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Minton Aesthetic Movement Greek Block Print Tile


• Condition: Near perfect
• Price: £80 (approx $121)
• Ref: #02764

UK Special Delivery £90

EU Priority £94

US and World Priority £98

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A little roughness to the tip of the rim bottom edge, a few minute rim chips, surface near perfect.


 

• Style: Greek Aesthetic movement
• Technique: Block print
• Maker: Minton, Hollins & Co.
• Dimensions: 6" x 6"
• Date: 1875 (circa)

 

 

A bold design of a genre popular during the arts & crafts movement period block printed in chocolate on buff. One of the oldest designs one is likely to see on a victorian tile with the exception perhaps of the fleur de lys its use recordeded for millenia. This exact design and many similar were more famously made by Mintons (China Works) in the 1870s and 1880s and often erroneously attributed to Christopher Dresser or alternatively under the pressure to attribute to a famous designer Owen Jones. They were made in embossed majolica by Minton & Co/Minton, Hollins & Co. and also printed in many colourways which were later copied by Mintons. The form is of the anthemion or palmette an ancient egyptian-greco-roman palm or shell-like design consistent with the arts & crafts movement use of ancient design themes.

Minton, Hollins & Co. most likely were the originators of the pattern on tile with the caveats as in the following paragraph. Mintons (China Works) copied many designs from Hollins and others and judging by what we see produced more of these than Minton, Hollins & Co. indeed this Hollins example is relatively rare and an interesting tile for the collector of the genre and the Minton companies.

There is no record of Christopher Dresser designing any tiles however at least two of his designs for dados have been copied on tile and another for a flowerpot adapted for tile by Mintons. That many attribute tiles to Dresser in part is founded upon a misreading of an entry in an estimate book which describes a design as "Dresser's Tomtits" which remarkably has been linked to the well known blue tits tile even though that design has apparently been seen described as "little birds" and "grey birds". However in many case the attribution is down to wishful thinking for dealers and collectors alike wish that everything they owned was made and designed by someone famous which makes it more valuable. In writings by Dresser himself, even those post-dating his alleged most famous tile designs, there is no mention of designs for tile and as there are no records where one would expect to find them of Dresser designing tiles it becomes clear that he did not. For an extended discussion see Tiles Designed by Dr Christopher Dresser?.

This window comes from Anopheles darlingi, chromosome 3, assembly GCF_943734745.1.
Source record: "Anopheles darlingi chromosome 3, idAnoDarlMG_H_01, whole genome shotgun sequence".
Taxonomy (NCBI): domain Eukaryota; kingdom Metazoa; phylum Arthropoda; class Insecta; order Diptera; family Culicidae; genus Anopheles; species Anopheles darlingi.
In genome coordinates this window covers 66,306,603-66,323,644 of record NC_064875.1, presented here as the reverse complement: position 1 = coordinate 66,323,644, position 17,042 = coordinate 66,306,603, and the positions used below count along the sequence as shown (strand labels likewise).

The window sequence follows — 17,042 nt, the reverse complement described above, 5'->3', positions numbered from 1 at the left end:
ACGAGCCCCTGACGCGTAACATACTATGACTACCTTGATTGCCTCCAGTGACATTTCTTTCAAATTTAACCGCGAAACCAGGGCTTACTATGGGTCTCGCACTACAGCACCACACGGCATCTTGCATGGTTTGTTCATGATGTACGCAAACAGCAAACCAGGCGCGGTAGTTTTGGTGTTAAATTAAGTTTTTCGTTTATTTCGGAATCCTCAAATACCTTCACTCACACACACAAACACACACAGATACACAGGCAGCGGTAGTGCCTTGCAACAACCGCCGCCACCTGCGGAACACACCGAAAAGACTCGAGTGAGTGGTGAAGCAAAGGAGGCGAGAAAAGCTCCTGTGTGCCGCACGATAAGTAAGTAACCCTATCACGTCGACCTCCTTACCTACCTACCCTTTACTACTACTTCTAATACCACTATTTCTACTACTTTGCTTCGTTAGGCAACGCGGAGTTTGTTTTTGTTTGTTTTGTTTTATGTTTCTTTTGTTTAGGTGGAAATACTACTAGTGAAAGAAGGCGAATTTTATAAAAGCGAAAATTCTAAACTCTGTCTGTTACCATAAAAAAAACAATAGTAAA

Anthemion is from the greek for flower and the form is variously attributed to papyrus, palm, acanthus and honeysuckle as the original inspiration but this is so far back in the sands of time (ancient Egypt!) that really most likely is that the variations were representative of different flora and coalesced into this standard form. Clam shells, nautilus shells and ammonites have also been popular design subjects from time immemorial as all early populations lived close to water supplies many near the sea shore and variations of the anthemion design very much clam shell like in form were also popular throughout history.

There are about a couple of dozen examples of anthemion designs in The Grammar of Ornament by Owen Jones, approximately half being of the simple form as this tile. Jones makes no claim to authorship of the designs rather he says that they are "Ornaments from Greek and Etruscan Vases in the British Museum and the Louvre". Furthermore Jones states that "....the drawings have been chiefly executed by my pupils Mr Albert Warren and Mr Charles Aubert...."

The volume contains but a single plate of designs by Dresser in the Leaves and Flowers from Nature section. The most singular plate in the volume in that for the most part the designs are stylised by symmetry and geometry but at no time so removed from nature that the source can not be quickly recognised.

Verso very clean embossed Minton, Hollins etc.

 

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